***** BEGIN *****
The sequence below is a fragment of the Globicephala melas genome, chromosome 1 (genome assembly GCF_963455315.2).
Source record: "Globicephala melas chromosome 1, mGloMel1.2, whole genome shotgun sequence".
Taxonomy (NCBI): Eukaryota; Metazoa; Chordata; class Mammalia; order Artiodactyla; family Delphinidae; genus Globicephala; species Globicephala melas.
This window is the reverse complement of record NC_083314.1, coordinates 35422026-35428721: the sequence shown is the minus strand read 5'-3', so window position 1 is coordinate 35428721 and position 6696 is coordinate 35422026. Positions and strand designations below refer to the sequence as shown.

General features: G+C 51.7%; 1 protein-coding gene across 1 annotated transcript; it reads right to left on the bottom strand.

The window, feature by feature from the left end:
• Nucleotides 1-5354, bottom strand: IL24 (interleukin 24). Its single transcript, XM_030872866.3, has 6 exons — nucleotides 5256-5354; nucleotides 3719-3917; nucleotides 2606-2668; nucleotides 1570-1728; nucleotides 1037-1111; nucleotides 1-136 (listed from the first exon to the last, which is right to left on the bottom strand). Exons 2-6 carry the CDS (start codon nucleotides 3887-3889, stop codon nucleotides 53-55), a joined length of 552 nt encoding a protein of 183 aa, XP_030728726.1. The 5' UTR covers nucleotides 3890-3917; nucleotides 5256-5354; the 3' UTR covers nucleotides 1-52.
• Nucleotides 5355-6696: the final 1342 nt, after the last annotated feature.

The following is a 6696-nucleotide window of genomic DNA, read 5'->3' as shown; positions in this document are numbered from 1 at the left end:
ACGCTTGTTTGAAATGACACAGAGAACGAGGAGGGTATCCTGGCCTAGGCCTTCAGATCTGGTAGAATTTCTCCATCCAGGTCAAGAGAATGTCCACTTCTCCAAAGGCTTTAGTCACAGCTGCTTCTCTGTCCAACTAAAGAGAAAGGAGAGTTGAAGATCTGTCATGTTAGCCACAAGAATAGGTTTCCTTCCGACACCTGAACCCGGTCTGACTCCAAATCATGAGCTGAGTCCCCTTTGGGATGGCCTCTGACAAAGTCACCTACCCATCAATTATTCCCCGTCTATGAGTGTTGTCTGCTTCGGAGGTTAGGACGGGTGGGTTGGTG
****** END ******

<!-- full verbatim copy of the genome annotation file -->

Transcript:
The sequence below is a fragment of the Globicephala melas genome, chromosome 1 (genome assembly GCF_963455315.2).
Source record: "Globicephala melas chromosome 1, mGloMel1.2, whole genome shotgun sequence".
Taxonomy (NCBI): Eukaryota; Metazoa; Chordata; class Mammalia; order Artiodactyla; family Delphinidae; genus Globicephala; species Globicephala melas.
This window is the reverse complement of record NC_083314.1, coordinates 35422026-35428721: the sequence shown is the minus strand read 5'-3', so window position 1 is coordinate 35428721 and position 6696 is coordinate 35422026. Positions and strand designations below refer to the sequence as shown.

General features: G+C 51.7%; 1 protein-coding gene across 1 annotated transcript; it reads right to left on the bottom strand.

The window, feature by feature from the left end:
• Nucleotides 1-5354, bottom strand: IL24 (interleukin 24). Its single transcript, XM_030872866.3, has 6 exons — nucleotides 5256-5354; nucleotides 3719-3917; nucleotides 2606-2668; nucleotides 1570-1728; nucleotides 1037-1111; nucleotides 1-136 (listed from the first exon to the last, which is right to left on the bottom strand). Exons 2-6 carry the CDS (start codon nucleotides 3887-3889, stop codon nucleotides 53-55), a joined length of 552 nt encoding a protein of 183 aa, XP_030728726.1. The 5' UTR covers nucleotides 3890-3917; nucleotides 5256-5354; the 3' UTR covers nucleotides 1-52.
• Nucleotides 5355-6696: the final 1342 nt, after the last annotated feature.

The following is a 6696-nucleotide window of genomic DNA, read 5'->3' as shown; positions in this document are numbered from 1 at the left end:
ACGCTTGTTTGAAATGACACAGAGAACGAGGAGGGTATCCTGGCCTAGGCCTTCAGATCTGGTAGAATTTCTCCATCCAGGTCAAGAGAATGTCCACTTCTCCAAAGGCTTTAGTCACAGCTGCTTCTCTGTCCAACTAAAGAGAAAGGAGAGTTGAAGATCTGTCATGTTAGCCACAAGAATAGGTTTCCTTCCGACACCTGAACCCGGTCTGACTCCAAATCATGAGCTGAGTCCCCTTTGGGATGGCCTCTGACAAAGTCACCTACCCATCAATTATTCCCCGTCTATGAGTGTTGTCTGCTTCGGAGGTTAGGACGGGTGGGTTGGTG